Hope for road accident victims

A recent Constitutional court judgment has the legal world in uproar, since the judgment confirms an amendment to the Road Accident Fund Act which decreases the compensation paid by the Road Accident Fund to accident victims. The Act removes the victims’ common law right to claim the balance of their damages from the negligent driver, so that these accident victims appear to be left without a legal remedy to cover all of their damages which result from the accident.

However, the new Consumer Protection Act may well offer a new remedy to road accident victims. Section 61 of the Consumer Protection Act (“CPA”) provides that:

a supplier of services (e.g. a bus or taxi owner) who applies or provides access to any goods (such as the vehicle) in the course of providing his services, is liable for any harm caused as a result of supplying unsafe goods, a product failure, defect or hazard in the vehicle or inadequate instructions or warnings provided to a consumer pertaining to any hazard arising from or associated with the use of the vehicle. The taxi or bus owner will be liable even if there was no negligence on the part of the taxi or bus owner.

Harm for which an accident victim can claim damages under this section includes: death or injury of any natural person,  an illness of any natural person, any loss of, or physical damage to any property, and any economic loss that results from the other types of harm listed.

Can an accident victim claim damages from a person who caused the accident (“wrongdoer”), but has not rendered services?  The definition of “supplier” (read with the definition of “supply”) requires that the wrongdoer be a person who has rendered services “in the ordinary course of business for consideration“.  The CPA does not provide guidance on what the phrase “ordinary course of business” means, save that “business” is defined as “the continual marketing of goods and services”. To market is in turn defined as the promotion or supply of services or goods. The CPA on the other hand gives plenty of  guidance on what is meant by “consideration”, since it is defined to include “anything of value given and accepted in exchange for goods or services”, as well as labour, other goods or services, loyalty credits, an agreement, undertaking or promise, irrespective of its intrinsic value.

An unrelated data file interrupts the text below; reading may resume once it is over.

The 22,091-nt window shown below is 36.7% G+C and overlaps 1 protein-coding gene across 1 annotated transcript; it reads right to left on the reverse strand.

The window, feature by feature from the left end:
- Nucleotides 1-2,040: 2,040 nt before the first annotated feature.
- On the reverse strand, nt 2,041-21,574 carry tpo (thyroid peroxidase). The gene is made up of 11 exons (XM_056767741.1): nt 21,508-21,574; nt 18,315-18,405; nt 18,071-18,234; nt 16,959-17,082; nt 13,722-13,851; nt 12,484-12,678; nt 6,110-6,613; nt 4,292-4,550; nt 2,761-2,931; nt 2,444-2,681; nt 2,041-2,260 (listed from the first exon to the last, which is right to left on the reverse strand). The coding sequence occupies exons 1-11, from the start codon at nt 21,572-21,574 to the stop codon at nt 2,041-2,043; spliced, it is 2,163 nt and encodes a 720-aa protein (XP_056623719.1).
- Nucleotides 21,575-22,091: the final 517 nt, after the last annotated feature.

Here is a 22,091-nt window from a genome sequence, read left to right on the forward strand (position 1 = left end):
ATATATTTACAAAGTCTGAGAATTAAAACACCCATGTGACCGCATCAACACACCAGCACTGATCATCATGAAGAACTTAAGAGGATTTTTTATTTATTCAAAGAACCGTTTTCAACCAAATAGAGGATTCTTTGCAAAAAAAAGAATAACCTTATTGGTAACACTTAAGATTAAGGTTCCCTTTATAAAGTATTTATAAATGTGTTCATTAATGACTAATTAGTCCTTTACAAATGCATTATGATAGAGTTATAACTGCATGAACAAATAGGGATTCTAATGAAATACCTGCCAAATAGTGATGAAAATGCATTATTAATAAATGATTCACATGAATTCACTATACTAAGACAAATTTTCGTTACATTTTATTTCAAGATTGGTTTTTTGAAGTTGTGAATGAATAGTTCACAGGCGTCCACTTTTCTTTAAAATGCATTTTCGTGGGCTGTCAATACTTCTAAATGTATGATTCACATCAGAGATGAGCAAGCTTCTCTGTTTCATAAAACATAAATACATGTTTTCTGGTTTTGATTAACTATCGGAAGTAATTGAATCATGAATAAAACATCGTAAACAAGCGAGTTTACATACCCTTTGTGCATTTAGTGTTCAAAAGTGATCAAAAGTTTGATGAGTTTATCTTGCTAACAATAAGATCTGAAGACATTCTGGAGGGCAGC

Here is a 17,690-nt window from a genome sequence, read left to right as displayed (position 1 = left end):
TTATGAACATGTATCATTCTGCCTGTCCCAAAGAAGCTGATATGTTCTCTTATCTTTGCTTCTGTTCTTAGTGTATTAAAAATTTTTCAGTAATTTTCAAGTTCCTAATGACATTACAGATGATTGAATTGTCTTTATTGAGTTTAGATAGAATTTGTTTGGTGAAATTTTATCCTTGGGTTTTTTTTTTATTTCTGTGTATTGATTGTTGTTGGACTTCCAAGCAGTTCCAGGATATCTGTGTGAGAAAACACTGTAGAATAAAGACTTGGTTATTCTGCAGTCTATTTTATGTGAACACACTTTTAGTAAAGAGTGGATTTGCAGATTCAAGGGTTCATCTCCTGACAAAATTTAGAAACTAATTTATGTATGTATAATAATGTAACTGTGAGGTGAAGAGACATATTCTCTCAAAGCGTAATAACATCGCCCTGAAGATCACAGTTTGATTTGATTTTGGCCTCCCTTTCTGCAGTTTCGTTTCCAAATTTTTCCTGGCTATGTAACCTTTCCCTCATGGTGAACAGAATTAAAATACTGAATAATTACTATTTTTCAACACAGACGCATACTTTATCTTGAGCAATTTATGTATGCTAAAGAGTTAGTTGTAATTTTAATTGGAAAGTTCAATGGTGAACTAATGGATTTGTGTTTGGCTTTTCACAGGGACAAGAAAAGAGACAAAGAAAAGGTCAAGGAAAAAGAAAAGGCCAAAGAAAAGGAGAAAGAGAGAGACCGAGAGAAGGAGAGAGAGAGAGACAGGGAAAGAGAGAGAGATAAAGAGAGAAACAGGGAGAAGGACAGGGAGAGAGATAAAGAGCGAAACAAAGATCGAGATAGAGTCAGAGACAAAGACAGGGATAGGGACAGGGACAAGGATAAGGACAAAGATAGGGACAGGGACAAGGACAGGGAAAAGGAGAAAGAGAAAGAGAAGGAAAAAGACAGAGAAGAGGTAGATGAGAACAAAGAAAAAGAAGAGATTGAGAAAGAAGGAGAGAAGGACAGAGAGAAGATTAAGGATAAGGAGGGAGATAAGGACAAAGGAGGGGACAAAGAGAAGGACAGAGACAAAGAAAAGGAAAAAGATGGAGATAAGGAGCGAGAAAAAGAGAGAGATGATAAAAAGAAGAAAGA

A supplier of services in this context clearly includes a taxi owner, bus company and car rental agency. Debatably, a mom who regularly ferries her and her neighbour’s kids around on Mondays in exchange for an agreement with her neighbour that she will in turn ferry around the kids on Tuesdays, could be held liable if she causes harm due to her car being unsafe, defective, hazardous, suffering a product failure, or even where the mom simply fails to give “adequate warnings and instructions” “pertaining to the use of her car”, irrespective of whether the mom was negligent or not.

Does only an accident victim who is a passenger of the wrongdoer have the right to claim damages?  No, the wording of section 61 of the CPA does not require this, so a pedestrian, any other driver or a passenger of the other driver can also claim, provided all the requirements are met.  It is debatable that section 61 implies that the accident victim must be the recipient of the services rendered by the wrongdoer, but my view is that this is not in fact required by the section.